It’s important to view (and conduct) the Sales and Marketing operation as a business process. A process that has a clear plan and has key performance indicators being measured so needed corrections can be identified and implemented. Now, let’s reflect on a term that has become quite commonplace: Sales and Marketing Pipeline.
Making the Connection
The words Sales and Marketing are frequently combined, but is it clear is how they really fit together? I teach a college writing class titled Rhetoric and Composition, and during the first class period I always ask students if they are puzzled to be taking a class called Rhetoric and Composition. Virtually every student sees nothing odd about the combination.
Then I ask why the class is called Rhetoric and Composition, to which I receive blank stares, even from students who are usually eager to respond. I explain that the term rhetoric, which dates back to the origins of Western Civilization, originally had to do with coming up with what to say in a public speech, and composition (for the purposes of a writing class) has to do with using the written word to express yourself. Then the connection becomes clear; how can you express yourself in writing if you have nothing to say?
Sales and Marketing Pipeline
While, like my students, we might be accustomed to seeing and using the terms Sales and Marketing together, we sometimes lose focus on the importance of their relationship. Many are probably familiar with the Sales and Marketing pipeline shown below.
The sales and marketing pipeline demonstrates the idea of capturing the attention of those in the marketplace who might be interested in our product or service, and then trying to move as many as possible to the next stage; from prospects to leads to opportunities to closed sales. Some describe the pipeline as having “leaks,” where consumers or businesses fall out of the pipeline and are not converted to the next stage. A significant part of the Sales & Marketing function is to plug the leaks; improve conversion rates by converting as many prospects as possible into leads and so on.If the Marketing and Sales segments of the pipeline are not aligned and connected properly, then the pipeline leak at their junction will likely be very large.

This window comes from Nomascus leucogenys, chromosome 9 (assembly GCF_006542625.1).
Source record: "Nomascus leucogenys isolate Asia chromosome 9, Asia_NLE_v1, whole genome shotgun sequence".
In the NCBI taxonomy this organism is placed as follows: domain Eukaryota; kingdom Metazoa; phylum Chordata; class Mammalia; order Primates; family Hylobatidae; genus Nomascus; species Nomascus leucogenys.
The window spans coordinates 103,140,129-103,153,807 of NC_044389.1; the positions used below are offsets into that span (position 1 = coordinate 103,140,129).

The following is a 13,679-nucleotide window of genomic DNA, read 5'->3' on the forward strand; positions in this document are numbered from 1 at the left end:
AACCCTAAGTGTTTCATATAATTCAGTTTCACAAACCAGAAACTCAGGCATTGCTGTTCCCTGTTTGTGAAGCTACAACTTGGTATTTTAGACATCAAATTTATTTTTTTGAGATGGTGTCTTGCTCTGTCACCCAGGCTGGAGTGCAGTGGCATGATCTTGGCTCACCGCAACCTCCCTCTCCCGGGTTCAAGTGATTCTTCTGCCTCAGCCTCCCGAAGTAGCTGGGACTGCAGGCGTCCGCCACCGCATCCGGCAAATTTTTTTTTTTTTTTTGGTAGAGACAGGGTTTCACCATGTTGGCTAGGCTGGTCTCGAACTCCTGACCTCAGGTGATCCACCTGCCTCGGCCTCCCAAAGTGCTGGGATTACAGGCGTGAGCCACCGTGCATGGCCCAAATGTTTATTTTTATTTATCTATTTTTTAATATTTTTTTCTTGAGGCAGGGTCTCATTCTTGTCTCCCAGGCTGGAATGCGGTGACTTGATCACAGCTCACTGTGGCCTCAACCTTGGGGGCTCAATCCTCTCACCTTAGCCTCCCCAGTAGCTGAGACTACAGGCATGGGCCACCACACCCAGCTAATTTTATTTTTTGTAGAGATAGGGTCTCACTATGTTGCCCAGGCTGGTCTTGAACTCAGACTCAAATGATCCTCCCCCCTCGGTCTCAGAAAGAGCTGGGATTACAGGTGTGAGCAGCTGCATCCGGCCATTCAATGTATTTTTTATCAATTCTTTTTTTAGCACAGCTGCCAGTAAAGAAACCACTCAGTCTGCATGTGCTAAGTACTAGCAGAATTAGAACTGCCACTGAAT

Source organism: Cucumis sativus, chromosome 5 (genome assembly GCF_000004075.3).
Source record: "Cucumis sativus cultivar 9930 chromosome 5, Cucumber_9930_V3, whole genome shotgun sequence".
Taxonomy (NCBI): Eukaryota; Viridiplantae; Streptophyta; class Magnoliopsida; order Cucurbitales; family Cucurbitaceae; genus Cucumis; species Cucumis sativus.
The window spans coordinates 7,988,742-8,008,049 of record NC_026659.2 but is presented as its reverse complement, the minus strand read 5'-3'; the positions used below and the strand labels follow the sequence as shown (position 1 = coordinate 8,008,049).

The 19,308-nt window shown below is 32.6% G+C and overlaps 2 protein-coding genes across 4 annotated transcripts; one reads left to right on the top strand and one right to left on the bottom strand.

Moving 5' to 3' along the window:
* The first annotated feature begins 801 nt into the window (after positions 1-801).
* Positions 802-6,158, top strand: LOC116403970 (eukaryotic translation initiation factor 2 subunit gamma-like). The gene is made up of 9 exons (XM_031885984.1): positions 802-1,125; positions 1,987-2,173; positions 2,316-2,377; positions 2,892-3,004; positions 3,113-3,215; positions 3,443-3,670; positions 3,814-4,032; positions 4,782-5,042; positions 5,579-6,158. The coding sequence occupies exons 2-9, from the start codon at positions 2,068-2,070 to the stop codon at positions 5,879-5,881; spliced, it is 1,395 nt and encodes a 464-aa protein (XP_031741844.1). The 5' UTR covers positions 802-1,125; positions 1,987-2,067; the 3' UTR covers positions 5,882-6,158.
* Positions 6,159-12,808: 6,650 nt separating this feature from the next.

Using a process approach, the connection between Sales and Marketing pipeline pieces can be improved. Marketing & Sales processes can be planed so they are aligned with the overall business strategy, and with each other. When the Sales & Marketing processes have aligned tactics to achieve a common strategy, then it also becomes easier to share and use information to strive for continual improvement, and make the sales and marketing pipeline connections, within and between Sales and Marketing, stronger over time.
Information flowing from Marketing to Sales about what message attracts interest in a product or service can help Sales emphasize these attributes while proposing solutions. Sales can provide Marketing with information such as what type of lead most often becomes a closed sale. This kind of information can be vital for Marketing to craft and distribute messages effectively.
The importance of the alignment and flow of information is easy to demonstrate. If 10% of sales calls are converted into closed sales, and the goal is to close 20%, where is the problem? Is it in the ability of the sales staff to propose solutions properly? Or are the marketing tactics not providing the kind of leads that can be converted to customers? Without a sales and marketing pipeline that revolves around aligned and cooperative Sales & Marketing processes that include measurement, feedback, and corrective action, answers to these important questions may never be answered. Proper information flow between Sales and Marketing functions can be built into properly planned and aligned processes.
Lead-generation marketing efficiently touches your prospects, creating awareness, establishing credibility and you or your company as a thought-leader. Make your own luck. Strategic marketing helps fill your sales pipeline when it delivers the right message to prospects at the right time. A strategic marketing service can contact thousands of prospects as easily as one. That leaves your valuable sales team free to work with better leads and spend more time closing sales. Leave it to marketing tactics to keep in touch with prospects, educate them and prepare them for your sales team. Don’t waste time with locked doors.
The Sales and Marketing Process
Taking a process approach to Sales and Marketing is the first step in aligning the Sales and Marketing functions. Bizmanualz Sales & Marketing Policies and Procedures Manual applies the well-defined and under-control process approach to Sales & Marketing tasks, and well as to Administrative and Product Management functions.